ack in Longely again, Bernadette Simmons thought as the Lincoln Town Car she was riding in sped up Oak. Could be the title of a song. Only this time she wasn't coming home for a vacation. She was coming to stay. At least for a little while.
She tried not to think of that whole
You Can't Go Home Again
thing as she took a sip of her coffee and looked out the window. At five forty-five in the morning, the shops on Oak Street were shuttered. A calico cat trotted towards an alleyway. It was the only thing moving.
“Works for me,” Bernie muttered to herself.
As far as she was concerned, the fewer people around to witness her less than triumphal return, the better. Bad enough to have to explain to her sister without repeating the explanation to friends and acquaintances. That would come soon enough.
“Stop,” she told the driver, pointing to a store on her right. “No. A little farther up. Yes. Here. In front of the place with the green-and-white-striped awning.”
As the driver pulled up to the curb, Bernie peered at the shop through her sunglasses. It looked perfect. As always. She drained her coffee cup and crushed it in her hand. The geraniums in the planters on either side of the shop door provided just the right splash of color against the dark green storefront. The display windows gleamed.
There was even a robin perching on the arm of the wrought iron and wood park bench outside the store. It was all so . . . so . . . Bernie rubbed the cluster of stars she had tattooed on her forearm while she searched for the correct word. So quaint. So early 1900's, she decided as watched the driver adjust his turban.
“You will be giving me $213.35 now,” he announced, turning towards her.
“I have to get it,” Bernie told him.
“You don't have this money?”
“I will,” Bernie told him.
The driver scowled.
“Where I come from, people do not hire someone if they do not have the means to pay,” he huffed.
Bernie leaned over and patted the man on the shoulder.
“You see. That's what makes America so great. We borrow.”
The driver threw his hands up. He was still muttering when Bernie opened the door and stepped out onto the pavement. The sweet smell of the early June morning mingled with the faint odor of the river a mile away, but Bernie didn't notice as she marchedâwith a slight wobble since her wedges were four inches highâtowards the store. She didn't even flinch the way she usually did when she saw the gold letters spelling out
A Little Taste of Heaven
on the shop door. She was too busy thinking about what she was going to say to her sister.
She took a deep breath and knocked. It would just be her luck that Libby had slept in. That she wasn't baking in the kitchen. Which meant she'd have to go around to the side entrance and chance waking up her father.
She should have kept the store and house keys on her key chain, not put them in a drawer so she could fit all her stuff in that evening bag. She knocked again. A moment later she heard footsteps. A few seconds after that she saw the outline of her sister through the door shade and listened to the sound of the lock clicking.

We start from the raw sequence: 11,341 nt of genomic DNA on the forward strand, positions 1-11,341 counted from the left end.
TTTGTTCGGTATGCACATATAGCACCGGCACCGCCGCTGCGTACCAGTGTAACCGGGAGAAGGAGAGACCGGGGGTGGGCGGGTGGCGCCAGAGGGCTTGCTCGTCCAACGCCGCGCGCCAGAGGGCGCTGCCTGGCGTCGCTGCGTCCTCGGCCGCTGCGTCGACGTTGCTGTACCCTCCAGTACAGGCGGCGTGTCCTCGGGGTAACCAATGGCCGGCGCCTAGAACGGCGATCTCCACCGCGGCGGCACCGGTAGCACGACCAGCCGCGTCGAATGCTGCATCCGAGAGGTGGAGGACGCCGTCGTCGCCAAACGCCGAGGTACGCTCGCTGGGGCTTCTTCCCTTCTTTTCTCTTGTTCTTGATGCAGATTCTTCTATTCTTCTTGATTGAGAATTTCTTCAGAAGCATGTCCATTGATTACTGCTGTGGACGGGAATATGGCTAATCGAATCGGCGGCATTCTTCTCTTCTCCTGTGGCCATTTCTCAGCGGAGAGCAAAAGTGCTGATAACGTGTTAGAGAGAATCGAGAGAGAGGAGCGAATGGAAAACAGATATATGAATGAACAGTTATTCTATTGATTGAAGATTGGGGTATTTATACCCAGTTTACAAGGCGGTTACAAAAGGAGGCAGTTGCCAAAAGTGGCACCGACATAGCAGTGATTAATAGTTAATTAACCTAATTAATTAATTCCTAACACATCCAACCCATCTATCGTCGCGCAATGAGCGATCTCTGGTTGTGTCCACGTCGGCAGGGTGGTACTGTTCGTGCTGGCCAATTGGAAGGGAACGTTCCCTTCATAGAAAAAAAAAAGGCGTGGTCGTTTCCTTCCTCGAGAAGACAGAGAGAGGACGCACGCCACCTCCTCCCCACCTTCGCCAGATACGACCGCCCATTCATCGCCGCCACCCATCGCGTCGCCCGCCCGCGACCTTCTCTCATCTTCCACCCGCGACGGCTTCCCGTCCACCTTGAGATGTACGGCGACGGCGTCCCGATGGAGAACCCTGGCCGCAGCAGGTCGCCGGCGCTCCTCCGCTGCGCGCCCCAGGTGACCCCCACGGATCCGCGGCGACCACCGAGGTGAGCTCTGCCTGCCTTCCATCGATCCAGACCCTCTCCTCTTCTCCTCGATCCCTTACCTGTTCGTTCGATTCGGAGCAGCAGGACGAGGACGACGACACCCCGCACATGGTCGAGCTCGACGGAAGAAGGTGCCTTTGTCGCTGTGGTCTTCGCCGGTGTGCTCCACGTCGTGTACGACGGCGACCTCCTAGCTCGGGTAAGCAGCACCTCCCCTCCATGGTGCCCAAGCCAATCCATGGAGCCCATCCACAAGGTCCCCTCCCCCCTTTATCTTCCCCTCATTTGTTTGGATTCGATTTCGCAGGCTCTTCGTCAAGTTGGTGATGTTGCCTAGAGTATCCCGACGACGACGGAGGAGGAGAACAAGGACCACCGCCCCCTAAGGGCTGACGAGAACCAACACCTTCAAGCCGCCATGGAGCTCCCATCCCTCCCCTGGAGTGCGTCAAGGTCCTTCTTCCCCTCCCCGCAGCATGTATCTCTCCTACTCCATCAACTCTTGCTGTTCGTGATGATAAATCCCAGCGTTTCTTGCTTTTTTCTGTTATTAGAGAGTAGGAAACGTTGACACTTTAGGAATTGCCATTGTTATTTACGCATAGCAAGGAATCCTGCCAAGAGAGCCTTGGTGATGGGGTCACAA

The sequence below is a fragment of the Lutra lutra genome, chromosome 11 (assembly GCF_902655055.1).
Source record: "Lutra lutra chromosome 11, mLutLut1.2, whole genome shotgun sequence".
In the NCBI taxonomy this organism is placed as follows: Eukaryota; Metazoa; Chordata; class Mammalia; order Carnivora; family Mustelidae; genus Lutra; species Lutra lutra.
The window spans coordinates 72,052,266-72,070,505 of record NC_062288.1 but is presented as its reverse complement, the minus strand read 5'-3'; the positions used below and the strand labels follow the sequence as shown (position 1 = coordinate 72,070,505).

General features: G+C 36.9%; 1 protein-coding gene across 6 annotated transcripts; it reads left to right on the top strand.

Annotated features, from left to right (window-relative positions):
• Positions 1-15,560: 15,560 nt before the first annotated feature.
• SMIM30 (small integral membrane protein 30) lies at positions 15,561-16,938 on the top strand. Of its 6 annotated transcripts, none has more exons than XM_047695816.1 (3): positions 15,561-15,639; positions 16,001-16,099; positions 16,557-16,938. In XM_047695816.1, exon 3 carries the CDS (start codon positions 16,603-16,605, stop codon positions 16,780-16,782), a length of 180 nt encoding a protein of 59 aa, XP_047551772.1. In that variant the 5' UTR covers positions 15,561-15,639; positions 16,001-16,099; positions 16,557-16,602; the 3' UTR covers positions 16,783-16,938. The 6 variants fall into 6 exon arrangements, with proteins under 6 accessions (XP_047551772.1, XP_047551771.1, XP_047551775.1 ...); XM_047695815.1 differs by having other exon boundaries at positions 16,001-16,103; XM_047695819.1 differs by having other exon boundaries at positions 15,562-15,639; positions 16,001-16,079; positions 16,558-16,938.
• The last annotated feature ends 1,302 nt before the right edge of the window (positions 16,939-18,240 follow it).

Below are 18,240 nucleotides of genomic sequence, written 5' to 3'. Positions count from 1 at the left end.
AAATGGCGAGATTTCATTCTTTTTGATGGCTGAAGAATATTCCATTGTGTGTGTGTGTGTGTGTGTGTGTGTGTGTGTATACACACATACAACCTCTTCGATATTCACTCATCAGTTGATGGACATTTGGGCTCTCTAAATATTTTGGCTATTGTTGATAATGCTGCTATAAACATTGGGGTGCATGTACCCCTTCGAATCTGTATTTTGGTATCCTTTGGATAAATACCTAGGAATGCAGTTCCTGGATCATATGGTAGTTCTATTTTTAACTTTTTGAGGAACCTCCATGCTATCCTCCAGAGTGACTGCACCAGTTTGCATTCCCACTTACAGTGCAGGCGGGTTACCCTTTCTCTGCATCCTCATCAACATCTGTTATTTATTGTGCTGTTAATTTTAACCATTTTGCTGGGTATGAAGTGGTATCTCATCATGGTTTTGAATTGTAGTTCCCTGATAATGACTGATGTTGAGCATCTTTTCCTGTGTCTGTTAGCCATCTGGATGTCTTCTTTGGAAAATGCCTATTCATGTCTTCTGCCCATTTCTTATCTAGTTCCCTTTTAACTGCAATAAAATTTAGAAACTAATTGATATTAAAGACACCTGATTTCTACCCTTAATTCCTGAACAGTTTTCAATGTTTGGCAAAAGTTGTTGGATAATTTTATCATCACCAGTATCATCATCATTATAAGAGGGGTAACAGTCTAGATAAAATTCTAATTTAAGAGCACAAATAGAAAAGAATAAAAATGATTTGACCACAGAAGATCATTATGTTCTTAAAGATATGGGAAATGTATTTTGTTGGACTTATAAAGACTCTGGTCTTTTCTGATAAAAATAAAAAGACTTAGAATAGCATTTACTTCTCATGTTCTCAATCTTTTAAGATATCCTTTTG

As Libby opened up, Bernie couldn't help noticing that her sister was looking decidedly matronly. She'd gained at least fifteen pounds and stopped streaking her hair since Bernie had seen her at Christmas. There were smudges of flour on her cheeks and along the front of her T-shirt.
“Oh, my God,” Libby cried, putting her hands up to her mouth when she saw who it was. “What are you doing here?”
“I'm paying you a surprise visit.”
Bernie grimaced. “I'll tell you later. I need two fifty-five for the car.”
“That car.” Bernie gestured towards the Lincoln Town Car parked outside.
Libby's eyes widened. “You took a limo from Kennedy?”
“It's not really a limo. Strictly speaking.”
“It's close enough.” Libby rubbed the corner of one of her eyes with her knuckle. “You could have taken Metro North. Or called me. I could have gotten someone to pick you up and saved that money. I mean two hundred fifty-five dollars . . .”
“Look, Libby,” Bernie said, cutting her off. “I'm tired. I've slept about two hours in the last twenty-four. Can we not discuss this now?”
“But . . .”
“Really. The driver's waiting for his money.”
Libby sniffed. Her mouth pursed in that expression of disapproval Bernie knew so well.
“I hope I have it.”
“This is why God invented ATMs. And don't worry, I'll pay it back.”
“Right,” Libby muttered just loud enough for her sister to hear.
“I will,” Bernie insisted.
As her sister went back inside the store, Bernie turned and waved at the driver.
One more minute,
she mouthed. The driver didn't wave back. Libby returned a moment later with a fistful of one, fives, and tens in her hand. All of the store's petty cash, Bernie presumed as she took the bills and paid off the driver.
“No luggage?” Libby asked when Bernie returned.
“The airline lost it,” Bernie lied.
She nodded. She was too tired to go into it now.
“I've got my mascara,” Bernie quipped. “What else does a girl need?”
“A little common sense.”
“That was a joke,” Bernie said as her sister put her hands on her hips.
“I know what is was, but what I really want to know is when are you going to tell me what's going on?”
“Can we go inside first?”
Libby gave a half bow and put out her hand.
“Be my guest.”
“How's Dad?” Bernie asked as she stepped into the store.
Libby closed the door behind her.
“He'd probably do better if he went out.”